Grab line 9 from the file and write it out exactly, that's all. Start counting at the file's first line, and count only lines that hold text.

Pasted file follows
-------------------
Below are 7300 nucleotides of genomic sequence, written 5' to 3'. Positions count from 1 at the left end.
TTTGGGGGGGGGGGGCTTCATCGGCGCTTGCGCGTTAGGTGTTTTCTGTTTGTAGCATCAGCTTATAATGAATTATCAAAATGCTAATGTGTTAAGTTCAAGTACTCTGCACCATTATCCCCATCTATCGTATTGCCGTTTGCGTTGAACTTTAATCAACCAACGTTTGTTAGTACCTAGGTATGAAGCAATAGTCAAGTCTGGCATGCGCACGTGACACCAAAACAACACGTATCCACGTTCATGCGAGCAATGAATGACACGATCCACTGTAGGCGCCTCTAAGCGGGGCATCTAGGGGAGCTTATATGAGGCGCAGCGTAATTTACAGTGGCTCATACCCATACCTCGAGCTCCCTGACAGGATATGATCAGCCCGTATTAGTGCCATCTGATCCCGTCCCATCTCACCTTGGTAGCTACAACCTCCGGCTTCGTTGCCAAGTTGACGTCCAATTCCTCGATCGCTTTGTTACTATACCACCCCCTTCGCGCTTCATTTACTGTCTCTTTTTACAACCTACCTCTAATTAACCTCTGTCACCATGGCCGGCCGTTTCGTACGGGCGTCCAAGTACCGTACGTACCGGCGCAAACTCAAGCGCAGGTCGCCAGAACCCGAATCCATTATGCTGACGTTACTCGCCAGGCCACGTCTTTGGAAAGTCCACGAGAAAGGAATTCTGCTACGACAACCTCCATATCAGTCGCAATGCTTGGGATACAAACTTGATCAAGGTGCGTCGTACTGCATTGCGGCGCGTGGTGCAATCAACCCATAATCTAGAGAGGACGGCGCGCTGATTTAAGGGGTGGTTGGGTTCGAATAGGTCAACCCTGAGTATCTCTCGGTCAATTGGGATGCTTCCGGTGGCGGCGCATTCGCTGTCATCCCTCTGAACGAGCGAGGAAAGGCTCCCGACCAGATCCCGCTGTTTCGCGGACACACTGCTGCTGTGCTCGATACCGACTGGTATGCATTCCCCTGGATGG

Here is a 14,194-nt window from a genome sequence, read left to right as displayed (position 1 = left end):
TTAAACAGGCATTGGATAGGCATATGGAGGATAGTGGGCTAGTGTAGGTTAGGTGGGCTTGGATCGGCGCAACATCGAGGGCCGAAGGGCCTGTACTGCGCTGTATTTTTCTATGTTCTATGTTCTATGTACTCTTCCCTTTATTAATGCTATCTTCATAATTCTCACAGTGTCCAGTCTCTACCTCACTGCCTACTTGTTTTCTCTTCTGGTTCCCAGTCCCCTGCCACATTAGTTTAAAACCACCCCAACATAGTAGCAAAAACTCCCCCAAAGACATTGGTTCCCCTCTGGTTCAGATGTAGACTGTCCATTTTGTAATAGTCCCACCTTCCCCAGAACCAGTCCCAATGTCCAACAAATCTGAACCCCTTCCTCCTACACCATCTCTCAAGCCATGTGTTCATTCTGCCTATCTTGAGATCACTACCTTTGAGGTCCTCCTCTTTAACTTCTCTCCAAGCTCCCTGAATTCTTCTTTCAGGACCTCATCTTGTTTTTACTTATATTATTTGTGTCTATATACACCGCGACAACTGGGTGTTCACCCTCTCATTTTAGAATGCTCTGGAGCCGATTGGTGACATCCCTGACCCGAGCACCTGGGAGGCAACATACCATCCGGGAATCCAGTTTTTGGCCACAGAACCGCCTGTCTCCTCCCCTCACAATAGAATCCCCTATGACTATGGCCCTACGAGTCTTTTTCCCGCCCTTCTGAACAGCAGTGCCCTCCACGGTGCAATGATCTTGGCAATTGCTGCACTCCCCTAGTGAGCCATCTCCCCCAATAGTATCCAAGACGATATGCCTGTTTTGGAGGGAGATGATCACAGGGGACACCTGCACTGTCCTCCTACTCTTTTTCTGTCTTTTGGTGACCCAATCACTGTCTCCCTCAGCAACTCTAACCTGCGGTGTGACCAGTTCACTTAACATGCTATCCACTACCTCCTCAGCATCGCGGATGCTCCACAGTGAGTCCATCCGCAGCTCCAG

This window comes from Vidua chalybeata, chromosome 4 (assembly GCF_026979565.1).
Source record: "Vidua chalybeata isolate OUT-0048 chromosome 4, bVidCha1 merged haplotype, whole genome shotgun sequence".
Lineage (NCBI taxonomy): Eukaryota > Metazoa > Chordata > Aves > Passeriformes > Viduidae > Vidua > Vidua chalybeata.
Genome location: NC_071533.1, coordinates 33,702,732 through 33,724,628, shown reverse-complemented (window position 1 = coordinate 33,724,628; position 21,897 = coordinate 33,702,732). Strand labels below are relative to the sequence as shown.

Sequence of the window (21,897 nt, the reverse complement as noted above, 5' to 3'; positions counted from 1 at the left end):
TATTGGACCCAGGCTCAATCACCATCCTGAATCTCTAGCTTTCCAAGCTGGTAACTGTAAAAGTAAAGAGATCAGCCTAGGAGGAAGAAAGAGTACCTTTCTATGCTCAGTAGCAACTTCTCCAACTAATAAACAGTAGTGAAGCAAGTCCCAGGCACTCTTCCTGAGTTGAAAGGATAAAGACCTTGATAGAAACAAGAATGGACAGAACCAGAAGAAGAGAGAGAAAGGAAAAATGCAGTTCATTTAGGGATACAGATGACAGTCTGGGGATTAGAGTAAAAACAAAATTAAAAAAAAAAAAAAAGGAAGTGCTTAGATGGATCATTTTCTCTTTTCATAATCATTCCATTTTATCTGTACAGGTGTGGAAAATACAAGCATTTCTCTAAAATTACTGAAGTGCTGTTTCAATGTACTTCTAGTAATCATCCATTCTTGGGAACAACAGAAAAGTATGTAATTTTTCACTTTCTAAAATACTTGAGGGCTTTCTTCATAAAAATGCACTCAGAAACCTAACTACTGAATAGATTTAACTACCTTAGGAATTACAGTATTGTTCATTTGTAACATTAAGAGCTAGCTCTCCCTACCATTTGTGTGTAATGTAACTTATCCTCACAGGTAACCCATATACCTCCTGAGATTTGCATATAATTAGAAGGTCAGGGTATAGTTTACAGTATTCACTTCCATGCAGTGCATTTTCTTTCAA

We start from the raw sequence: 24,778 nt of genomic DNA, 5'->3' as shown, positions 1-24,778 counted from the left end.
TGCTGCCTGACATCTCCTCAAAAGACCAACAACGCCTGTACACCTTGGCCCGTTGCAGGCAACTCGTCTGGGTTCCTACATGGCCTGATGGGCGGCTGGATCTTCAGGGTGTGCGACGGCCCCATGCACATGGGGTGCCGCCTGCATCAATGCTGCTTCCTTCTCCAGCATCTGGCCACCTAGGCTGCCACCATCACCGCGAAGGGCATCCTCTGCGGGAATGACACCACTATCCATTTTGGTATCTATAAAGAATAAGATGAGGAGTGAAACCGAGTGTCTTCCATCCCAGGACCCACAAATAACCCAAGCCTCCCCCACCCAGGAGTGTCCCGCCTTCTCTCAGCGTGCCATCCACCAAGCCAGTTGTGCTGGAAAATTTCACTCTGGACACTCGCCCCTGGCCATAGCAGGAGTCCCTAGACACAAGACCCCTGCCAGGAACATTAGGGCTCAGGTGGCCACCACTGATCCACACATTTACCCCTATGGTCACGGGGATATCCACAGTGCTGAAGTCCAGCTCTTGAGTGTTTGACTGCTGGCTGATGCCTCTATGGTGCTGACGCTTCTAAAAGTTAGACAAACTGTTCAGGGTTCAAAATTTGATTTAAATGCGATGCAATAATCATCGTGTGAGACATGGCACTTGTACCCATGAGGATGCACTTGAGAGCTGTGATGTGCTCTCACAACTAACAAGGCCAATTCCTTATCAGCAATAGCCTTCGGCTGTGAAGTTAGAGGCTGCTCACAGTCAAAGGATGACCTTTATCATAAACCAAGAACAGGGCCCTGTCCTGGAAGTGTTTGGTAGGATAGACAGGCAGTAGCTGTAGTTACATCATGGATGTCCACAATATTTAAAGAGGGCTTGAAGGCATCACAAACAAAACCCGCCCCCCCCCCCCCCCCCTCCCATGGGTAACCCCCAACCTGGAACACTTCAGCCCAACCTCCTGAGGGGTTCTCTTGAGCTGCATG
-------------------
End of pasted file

Sequence of the window (21,897 nt, the reverse complement as noted above, 5' to 3'; positions counted from 1 at the left end):